Essays that Lie

via Blog U.: Essays that Lie – Provost Prose – Inside Higher Ed.

This certainly caught my eye. We’ve heard a lot about plagiarism and it’s easy enough to understand that using the work of another is fairly rampant. I personally run many of my papers through Pre-Grade to make sure they sound like me and not someone else (Dan Brown?? 😉 ).

But this blog entry by Herman Berliner addresses not the using of someone’s work but claiming to do something you haven’t done.

The dad also talked about his son’s essay which he felt was also very compelling. The essay outlined a series of activities undertaken by the son to help economically disadvantaged youth. I commented to the dad that I was enormously impressed by both the quality and quantity of the son’s community engagement. The dad’s response, which surprised me, was that he wasn’t sure that his son had done all that was claimed but that the essay was nevertheless very compelling. I very quickly responded that I have zero respect for someone who takes credit for important work that the person never actually did. And the friend responded just as quickly that his son had done all the work claimed.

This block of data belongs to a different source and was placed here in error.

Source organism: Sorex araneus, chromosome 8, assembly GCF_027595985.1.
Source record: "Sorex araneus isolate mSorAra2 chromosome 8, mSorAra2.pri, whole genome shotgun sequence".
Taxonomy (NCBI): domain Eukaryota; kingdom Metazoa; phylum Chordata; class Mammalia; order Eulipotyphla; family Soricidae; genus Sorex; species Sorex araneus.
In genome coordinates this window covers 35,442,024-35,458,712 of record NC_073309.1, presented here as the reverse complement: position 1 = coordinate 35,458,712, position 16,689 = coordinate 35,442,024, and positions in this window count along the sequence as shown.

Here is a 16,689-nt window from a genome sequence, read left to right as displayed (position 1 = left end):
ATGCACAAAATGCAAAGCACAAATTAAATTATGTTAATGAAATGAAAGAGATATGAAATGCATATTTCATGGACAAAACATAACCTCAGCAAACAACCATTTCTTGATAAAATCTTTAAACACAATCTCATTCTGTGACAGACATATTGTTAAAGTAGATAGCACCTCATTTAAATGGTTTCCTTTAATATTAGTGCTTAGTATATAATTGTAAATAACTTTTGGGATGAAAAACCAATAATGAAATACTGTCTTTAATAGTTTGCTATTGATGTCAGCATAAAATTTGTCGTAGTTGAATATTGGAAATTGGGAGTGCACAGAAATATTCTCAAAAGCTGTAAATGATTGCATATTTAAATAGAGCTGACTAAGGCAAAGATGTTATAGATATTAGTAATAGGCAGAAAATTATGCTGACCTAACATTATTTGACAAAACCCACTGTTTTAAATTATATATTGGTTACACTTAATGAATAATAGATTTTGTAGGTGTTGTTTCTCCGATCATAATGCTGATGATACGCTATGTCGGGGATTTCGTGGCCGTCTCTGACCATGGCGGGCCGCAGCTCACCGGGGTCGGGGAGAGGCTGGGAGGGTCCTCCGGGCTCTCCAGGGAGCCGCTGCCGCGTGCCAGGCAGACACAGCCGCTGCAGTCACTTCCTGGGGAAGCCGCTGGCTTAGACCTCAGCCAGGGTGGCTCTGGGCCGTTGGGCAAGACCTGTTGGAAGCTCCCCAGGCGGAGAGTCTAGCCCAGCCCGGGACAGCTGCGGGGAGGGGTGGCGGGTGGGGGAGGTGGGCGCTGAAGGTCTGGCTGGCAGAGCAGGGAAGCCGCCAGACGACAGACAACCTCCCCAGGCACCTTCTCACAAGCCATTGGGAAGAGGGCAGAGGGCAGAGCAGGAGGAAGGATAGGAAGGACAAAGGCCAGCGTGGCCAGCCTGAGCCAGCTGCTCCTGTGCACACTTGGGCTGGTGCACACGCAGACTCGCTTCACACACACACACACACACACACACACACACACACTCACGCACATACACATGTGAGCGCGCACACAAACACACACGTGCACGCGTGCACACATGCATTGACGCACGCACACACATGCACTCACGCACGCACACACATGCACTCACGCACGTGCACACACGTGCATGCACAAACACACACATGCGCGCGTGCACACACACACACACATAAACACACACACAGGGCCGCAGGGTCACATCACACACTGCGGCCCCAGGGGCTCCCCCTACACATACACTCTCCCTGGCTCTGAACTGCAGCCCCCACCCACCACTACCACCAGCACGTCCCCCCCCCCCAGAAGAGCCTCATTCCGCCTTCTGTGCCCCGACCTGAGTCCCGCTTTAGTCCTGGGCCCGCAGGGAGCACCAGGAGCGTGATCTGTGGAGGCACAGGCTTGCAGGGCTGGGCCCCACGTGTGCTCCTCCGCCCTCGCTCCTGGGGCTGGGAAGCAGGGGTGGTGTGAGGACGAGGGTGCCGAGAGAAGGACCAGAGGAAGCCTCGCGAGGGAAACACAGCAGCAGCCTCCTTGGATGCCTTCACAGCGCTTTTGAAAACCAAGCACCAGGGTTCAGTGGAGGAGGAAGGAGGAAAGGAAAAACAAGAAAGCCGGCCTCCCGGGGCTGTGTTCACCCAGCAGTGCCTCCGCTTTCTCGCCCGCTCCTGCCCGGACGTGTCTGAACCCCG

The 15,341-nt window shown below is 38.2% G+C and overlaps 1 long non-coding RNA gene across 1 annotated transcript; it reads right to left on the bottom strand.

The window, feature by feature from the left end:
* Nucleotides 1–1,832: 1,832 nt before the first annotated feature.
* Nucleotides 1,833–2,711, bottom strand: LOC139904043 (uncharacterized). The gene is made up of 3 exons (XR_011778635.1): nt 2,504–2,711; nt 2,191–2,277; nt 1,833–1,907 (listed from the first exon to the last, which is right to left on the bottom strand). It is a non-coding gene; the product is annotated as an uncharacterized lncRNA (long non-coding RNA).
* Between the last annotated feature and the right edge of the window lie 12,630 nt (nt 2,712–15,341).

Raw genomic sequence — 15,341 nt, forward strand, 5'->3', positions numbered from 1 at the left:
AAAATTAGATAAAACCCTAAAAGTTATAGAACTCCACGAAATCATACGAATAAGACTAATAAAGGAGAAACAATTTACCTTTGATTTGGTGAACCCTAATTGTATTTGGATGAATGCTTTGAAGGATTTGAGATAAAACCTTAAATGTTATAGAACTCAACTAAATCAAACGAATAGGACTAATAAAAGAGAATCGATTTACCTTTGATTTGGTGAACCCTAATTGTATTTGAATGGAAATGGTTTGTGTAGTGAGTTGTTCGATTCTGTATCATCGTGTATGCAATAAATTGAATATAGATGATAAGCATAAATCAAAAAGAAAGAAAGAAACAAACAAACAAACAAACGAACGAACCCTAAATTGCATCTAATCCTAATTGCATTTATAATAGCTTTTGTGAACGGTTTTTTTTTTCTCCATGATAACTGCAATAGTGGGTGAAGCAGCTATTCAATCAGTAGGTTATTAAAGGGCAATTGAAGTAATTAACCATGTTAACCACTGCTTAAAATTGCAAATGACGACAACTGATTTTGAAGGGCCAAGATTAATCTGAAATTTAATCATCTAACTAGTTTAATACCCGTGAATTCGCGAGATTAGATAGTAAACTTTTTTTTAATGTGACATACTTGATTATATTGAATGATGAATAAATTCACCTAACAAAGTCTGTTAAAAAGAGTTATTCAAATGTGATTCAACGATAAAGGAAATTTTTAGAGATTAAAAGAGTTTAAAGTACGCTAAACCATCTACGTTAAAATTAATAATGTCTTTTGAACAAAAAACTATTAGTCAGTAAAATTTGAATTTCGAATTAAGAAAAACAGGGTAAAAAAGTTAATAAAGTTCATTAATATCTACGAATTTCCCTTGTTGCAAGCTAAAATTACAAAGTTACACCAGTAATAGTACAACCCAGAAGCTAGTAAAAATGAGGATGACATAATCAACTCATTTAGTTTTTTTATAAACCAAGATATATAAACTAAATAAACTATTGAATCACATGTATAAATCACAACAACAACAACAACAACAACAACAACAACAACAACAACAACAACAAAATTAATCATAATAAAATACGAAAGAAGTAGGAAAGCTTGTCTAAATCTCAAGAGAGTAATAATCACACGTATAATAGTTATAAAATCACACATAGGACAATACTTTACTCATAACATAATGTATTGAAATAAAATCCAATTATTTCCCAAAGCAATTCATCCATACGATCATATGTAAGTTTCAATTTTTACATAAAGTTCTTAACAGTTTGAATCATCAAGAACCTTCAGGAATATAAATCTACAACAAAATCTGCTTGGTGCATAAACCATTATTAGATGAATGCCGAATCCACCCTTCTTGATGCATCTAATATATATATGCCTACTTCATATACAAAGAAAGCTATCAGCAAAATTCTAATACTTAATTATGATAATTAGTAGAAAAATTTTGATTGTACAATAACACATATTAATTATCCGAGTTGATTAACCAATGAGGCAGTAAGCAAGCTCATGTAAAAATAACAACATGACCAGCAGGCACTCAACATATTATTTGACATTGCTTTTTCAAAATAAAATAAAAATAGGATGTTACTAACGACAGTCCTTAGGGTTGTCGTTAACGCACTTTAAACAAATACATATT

Look at the dad’s progression. Essay is compelling. Did son do all that? Doesn’t matter because essay is compelling. Called on it. Son did all work claimed.

I’m left wide-eyed. A compelling essay is more important than a truthful one. We live in fantasy land. Unfortunate, but we hear stories about people who have embellished their tale and flat out lied. What happens when they get caught? Sometimes they are let go, relieved of their duties, moved to another position where they can do less damage. But sometimes they are defended. Last year when I was looking for a job, I ran across an article about people who lied on their resume. I’m talking LYING, not exaggerating, not fudging, not tweaking. Lying. And yet when those lies were discovered in the pre-employment process, many of those people were hired anyway.

I just want to know why truthfulness has been devalued to this point.

2 thoughts on “Essays that Lie

  1. Could it be partly that Christian Scholars and church leaders have become more and more the same way about scripture, in recent centuries? If facticity doesn’t matter to the church, then where should it matter?

  2. That’s certainly got to be a component. Scripture is not considered the authority it once was. And as you point out, even within the church, it’s open to wide ranges of interpretation from KJVO to just a nice story book.

    With no authority, what are we to measure things like truthfulness against.

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